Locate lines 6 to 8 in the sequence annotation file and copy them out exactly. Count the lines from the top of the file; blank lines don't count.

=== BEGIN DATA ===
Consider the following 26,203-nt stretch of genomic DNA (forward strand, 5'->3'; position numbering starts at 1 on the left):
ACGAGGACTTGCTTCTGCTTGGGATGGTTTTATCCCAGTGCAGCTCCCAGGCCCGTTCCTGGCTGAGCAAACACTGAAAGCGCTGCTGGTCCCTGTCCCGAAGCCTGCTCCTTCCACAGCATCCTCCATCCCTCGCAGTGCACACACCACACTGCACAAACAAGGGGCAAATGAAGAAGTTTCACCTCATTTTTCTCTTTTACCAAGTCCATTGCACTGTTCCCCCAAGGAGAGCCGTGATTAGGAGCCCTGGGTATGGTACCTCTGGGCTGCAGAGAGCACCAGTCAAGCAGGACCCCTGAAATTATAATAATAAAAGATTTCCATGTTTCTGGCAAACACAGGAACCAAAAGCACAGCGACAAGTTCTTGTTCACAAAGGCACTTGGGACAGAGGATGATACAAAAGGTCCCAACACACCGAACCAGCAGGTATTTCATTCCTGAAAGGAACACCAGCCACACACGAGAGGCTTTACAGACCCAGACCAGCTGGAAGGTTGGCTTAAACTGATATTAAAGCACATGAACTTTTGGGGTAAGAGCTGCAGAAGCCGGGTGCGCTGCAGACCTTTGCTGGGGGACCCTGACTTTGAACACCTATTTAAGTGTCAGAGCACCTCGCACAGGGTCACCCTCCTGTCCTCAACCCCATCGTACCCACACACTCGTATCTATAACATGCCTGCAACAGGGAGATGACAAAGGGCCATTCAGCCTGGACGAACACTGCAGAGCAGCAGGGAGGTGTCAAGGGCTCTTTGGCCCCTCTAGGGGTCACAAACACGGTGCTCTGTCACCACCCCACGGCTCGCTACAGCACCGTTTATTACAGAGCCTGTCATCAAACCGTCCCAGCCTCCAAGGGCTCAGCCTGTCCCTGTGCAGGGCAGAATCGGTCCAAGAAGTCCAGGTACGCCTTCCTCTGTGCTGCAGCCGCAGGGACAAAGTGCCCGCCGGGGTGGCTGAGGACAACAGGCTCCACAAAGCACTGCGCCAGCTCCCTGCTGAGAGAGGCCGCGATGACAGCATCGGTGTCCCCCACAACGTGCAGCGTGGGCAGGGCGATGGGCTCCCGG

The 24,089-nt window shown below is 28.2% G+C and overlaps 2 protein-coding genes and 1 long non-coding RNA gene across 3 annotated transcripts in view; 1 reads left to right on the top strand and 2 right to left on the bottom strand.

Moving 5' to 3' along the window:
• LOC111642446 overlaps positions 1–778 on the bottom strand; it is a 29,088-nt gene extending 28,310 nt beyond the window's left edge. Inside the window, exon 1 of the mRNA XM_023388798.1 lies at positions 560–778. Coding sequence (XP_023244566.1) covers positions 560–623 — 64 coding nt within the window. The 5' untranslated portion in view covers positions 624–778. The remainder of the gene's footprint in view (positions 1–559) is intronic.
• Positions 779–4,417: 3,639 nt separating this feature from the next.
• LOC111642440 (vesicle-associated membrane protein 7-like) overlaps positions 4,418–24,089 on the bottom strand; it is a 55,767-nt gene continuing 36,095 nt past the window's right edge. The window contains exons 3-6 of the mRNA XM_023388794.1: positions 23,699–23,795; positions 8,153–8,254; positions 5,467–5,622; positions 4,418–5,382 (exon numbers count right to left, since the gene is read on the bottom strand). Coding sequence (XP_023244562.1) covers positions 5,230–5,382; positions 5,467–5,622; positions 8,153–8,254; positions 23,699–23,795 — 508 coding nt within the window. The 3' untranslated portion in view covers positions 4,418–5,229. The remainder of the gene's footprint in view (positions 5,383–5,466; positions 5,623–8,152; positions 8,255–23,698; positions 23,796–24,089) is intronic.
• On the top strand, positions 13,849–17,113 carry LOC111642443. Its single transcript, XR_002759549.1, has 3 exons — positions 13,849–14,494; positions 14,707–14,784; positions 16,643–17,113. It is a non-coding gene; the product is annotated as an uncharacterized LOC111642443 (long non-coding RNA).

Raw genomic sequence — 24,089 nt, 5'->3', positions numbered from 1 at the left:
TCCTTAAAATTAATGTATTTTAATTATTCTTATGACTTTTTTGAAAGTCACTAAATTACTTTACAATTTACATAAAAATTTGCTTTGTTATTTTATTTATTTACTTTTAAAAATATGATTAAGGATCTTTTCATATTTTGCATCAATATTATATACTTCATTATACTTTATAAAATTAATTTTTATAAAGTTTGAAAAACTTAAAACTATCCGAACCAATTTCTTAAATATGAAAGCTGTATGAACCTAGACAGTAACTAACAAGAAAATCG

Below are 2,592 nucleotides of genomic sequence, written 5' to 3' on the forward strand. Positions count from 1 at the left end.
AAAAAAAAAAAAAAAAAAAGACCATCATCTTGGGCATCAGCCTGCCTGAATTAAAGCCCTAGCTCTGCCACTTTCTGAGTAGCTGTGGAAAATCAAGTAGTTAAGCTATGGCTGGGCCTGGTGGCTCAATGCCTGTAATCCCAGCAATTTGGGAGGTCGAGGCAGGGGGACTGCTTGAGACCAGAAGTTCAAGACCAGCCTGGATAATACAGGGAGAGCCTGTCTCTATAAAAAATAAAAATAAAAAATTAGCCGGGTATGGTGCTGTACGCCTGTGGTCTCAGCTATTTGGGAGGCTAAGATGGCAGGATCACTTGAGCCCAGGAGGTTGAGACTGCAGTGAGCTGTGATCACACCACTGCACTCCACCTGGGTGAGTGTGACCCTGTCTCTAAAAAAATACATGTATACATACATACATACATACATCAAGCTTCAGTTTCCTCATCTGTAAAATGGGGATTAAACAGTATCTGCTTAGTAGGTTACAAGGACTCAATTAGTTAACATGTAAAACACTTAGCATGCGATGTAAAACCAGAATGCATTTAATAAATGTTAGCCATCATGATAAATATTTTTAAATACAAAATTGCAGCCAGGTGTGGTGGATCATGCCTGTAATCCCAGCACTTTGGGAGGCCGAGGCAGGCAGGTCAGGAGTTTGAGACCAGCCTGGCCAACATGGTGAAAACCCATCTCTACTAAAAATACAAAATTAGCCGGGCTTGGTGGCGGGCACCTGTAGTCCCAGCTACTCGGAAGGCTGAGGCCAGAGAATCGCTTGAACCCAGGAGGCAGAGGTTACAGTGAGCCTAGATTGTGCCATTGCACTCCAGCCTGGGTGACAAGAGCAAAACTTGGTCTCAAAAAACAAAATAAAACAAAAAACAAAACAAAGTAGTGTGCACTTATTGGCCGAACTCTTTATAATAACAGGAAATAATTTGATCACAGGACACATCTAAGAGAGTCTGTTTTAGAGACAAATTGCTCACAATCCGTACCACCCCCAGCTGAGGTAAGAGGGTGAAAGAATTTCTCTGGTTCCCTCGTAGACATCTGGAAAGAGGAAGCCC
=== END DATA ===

• Positions 779–4,417: 3,639 nt separating this feature from the next.
• LOC111642440 (vesicle-associated membrane protein 7-like) overlaps positions 4,418–24,089 on the bottom strand; it is a 55,767-nt gene continuing 36,095 nt past the window's right edge. The window contains exons 3-6 of the mRNA XM_023388794.1: positions 23,699–23,795; positions 8,153–8,254; positions 5,467–5,622; positions 4,418–5,382 (exon numbers count right to left, since the gene is read on the bottom strand). Coding sequence (XP_023244562.1) covers positions 5,230–5,382; positions 5,467–5,622; positions 8,153–8,254; positions 23,699–23,795 — 508 coding nt within the window. The 3' untranslated portion in view covers positions 4,418–5,229. The remainder of the gene's footprint in view (positions 5,383–5,466; positions 5,623–8,152; positions 8,255–23,698; positions 23,796–24,089) is intronic.
• On the top strand, positions 13,849–17,113 carry LOC111642443. Its single transcript, XR_002759549.1, has 3 exons — positions 13,849–14,494; positions 14,707–14,784; positions 16,643–17,113. It is a non-coding gene; the product is annotated as an uncharacterized LOC111642443 (long non-coding RNA).